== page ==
Below is a stock test procedure I have written for testing testing a typical LT/GT starter controls system.
It was written with Craftsman in mind, but it is generic enough to apply to most modern OPE.

Attention Walt Conner! If you have read this far.....turn off your computer now.

Here is the test outline:
For this, a 12 volt test light will probably be easier to use than a volt meter. So that's how I will describe the tests. The battery must be fully charged for these tests to be accurate and you must make sure there are no blown fuses. Clip the ground of the test light lead to a known good ground, negative post of battery is ok. Confirm the test light works by touching the probe of the light to the battery positive post. If light works, proceed to tests. You might want/need a helper to turn the key switch if you have short arms.
Lock the brake pedal and make sure the PTO switch or, or other engaging method is not engaged.
Step 1 Find the "S" terminal on the back of the key switch (a white wire). Insert the probe of the test light inside the wire connector where the white wire enters the connector, make certain the probe is deep enough to touch the metal terminal. Turn the key to the START position. The test light should burn. If test light does not burn, replace the key switch.
If light burns, go to step 2.
Step 2 Touch the probe of the test light to the small white wire on the starter solenoid, turn the key switch to the START position. If the test light burns, the entire control circuit for the starter solenoid is good. If this is the case, move the test light probe over to the large post on the solenoid that has the cable going to the starter. Turn the key switch to START position. If the test light burns now, the starter is faulty, or the cable from solenoid to starter is defective. If the test light does not burn now, the solenoid is faulty.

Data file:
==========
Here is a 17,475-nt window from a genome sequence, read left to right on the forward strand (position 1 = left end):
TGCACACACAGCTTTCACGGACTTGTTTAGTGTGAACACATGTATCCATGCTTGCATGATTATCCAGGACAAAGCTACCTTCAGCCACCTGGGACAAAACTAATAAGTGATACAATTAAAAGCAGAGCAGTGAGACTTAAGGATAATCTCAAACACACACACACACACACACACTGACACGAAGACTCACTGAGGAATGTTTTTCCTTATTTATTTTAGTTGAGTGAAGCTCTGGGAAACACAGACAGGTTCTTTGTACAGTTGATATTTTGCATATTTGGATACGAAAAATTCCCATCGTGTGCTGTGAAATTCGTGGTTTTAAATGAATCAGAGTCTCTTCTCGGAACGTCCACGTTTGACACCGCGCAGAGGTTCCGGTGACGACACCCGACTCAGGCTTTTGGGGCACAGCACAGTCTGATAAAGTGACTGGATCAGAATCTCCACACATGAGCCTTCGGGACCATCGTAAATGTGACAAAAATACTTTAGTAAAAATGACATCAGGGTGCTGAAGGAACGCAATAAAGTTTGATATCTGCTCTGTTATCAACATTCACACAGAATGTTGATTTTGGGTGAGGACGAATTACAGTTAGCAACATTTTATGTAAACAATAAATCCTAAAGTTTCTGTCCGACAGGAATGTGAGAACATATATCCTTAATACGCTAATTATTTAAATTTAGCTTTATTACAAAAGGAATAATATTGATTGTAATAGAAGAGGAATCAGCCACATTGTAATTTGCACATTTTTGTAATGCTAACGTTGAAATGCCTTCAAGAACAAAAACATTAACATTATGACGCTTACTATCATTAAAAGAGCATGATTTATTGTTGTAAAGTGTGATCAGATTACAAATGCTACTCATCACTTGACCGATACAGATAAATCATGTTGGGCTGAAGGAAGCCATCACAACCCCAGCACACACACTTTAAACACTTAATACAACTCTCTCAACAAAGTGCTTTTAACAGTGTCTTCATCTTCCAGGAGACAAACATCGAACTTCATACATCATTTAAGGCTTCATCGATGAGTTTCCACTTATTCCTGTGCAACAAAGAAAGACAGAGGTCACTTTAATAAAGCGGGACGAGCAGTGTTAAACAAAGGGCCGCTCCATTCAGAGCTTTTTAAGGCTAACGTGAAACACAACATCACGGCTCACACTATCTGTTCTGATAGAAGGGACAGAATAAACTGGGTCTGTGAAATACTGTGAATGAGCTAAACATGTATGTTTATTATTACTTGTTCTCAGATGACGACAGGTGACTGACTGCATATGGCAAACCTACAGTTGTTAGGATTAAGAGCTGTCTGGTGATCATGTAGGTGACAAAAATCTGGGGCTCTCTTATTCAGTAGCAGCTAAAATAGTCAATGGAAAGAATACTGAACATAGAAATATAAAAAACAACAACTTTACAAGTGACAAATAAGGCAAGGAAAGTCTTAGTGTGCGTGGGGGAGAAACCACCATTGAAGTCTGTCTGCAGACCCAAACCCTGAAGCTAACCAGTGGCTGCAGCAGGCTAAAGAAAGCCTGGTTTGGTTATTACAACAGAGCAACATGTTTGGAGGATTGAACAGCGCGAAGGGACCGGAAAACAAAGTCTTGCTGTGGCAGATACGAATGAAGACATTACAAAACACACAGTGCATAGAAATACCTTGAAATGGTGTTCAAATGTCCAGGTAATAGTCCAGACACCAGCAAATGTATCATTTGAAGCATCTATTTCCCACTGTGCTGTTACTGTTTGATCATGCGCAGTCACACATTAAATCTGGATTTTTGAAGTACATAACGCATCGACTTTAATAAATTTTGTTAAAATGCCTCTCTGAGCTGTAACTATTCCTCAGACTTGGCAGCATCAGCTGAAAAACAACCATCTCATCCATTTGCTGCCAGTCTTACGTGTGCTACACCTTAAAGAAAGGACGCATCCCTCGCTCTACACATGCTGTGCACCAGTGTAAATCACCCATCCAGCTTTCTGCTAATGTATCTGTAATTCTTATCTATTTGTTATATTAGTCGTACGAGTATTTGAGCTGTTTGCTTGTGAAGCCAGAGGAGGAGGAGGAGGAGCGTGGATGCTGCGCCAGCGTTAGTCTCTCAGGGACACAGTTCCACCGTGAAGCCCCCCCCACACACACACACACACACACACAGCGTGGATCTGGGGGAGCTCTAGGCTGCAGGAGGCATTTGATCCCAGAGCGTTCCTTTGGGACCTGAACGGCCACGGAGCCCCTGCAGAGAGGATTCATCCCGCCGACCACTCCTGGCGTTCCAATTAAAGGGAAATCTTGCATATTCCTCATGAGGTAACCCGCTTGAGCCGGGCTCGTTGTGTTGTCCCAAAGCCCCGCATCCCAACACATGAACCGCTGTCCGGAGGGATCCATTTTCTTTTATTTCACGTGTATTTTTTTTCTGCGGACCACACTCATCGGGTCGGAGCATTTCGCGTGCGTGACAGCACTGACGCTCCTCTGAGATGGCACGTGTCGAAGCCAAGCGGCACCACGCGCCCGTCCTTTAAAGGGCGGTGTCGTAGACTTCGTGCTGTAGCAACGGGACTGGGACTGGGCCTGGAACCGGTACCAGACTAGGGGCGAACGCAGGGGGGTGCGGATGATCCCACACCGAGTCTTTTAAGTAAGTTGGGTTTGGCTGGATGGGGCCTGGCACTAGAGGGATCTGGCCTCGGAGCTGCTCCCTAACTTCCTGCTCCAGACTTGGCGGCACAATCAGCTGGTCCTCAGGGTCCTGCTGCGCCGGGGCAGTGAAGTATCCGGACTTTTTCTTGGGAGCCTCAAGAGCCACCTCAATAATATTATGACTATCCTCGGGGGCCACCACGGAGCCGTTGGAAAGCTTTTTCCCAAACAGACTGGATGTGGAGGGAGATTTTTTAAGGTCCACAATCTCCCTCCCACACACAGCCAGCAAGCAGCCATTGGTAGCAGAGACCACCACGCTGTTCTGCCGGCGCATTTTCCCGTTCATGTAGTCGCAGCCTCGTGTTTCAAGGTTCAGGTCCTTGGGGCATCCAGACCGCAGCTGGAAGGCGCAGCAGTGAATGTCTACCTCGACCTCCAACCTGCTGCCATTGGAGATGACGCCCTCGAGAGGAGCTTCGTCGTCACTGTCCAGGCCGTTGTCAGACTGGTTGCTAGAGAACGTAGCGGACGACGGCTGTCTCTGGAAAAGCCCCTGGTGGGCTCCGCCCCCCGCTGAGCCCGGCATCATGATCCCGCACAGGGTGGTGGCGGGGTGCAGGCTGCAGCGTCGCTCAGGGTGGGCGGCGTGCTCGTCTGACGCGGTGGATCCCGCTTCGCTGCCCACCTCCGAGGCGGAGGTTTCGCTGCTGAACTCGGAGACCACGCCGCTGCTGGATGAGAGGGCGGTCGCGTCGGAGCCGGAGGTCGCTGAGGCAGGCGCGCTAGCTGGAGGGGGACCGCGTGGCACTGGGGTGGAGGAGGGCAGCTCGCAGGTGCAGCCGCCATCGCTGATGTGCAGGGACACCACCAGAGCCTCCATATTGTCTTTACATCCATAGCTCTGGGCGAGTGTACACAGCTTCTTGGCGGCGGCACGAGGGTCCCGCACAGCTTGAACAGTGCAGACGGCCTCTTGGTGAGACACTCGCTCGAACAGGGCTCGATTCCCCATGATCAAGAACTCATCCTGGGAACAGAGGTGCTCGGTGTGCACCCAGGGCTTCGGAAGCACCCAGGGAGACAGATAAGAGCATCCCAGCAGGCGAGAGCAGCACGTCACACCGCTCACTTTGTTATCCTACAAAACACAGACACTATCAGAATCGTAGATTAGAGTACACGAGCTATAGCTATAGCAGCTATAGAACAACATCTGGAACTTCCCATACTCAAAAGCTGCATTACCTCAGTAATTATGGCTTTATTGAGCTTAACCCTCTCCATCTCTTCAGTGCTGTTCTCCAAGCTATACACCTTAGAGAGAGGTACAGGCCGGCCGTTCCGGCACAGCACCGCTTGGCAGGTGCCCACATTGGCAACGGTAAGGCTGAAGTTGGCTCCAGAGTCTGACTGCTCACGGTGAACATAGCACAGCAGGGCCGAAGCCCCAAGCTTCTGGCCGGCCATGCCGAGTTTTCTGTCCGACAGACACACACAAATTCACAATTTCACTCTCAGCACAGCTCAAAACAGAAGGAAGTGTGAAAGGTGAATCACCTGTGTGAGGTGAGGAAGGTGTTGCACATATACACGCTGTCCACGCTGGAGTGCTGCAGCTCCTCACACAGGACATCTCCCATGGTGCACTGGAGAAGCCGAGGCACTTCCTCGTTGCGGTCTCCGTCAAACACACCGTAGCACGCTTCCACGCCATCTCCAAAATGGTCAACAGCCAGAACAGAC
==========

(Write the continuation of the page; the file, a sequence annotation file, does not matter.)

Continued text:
If the first test of the white wire on the solenoid did not cause the test light to burn, go to step 3.
Step 3 Find the brake switch and locate the 2 white wires on that switch (there might be 4 wires on the switch, only check the white wires). Turn the key switch to START and hold it in that position. Touch the probe to each white wire. If the test light burns when touched to both wires (one wire at a time of course), the clutch/brake switch is good. This would mean there is an open in the white wire circuit between the brake switch and the PTO switch (the switch on the deck, because you have power on the white wire leaving the brake switch but no power on the same white wire arriving at the solenoid).
If you have power showing on just one white wire at the brake switch (with pedal locked down), make sure that the switch is adjusted properly. If adjusting the mounting of the switch does not give power to both wires, replace the brake switch.
Now, if you have power at both of the white wires on the brake switch , move on to the PTO switch in step 4.

Step 4 Find the white wires on the PTO switch and place the probe on the white wires (one at a time). Turn the key to START. The test light should burn on both white wires. If only one white wire has no power on it when in START position, replace the PTO switch. If you have power on both wires here, but not at the starter solenoid, there is a break in the wire between the PTO switch and the starter solenoid.


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RE: First House - First Problem, need thoughts!

Good instructions mownie. I'd sure start with checking the fuses on that one. Good luck strong back.
Dayton


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RE: First House - First Problem, need thoughts!

Mownie is good and knows his stuff. We're lucky to have someone like him on this board.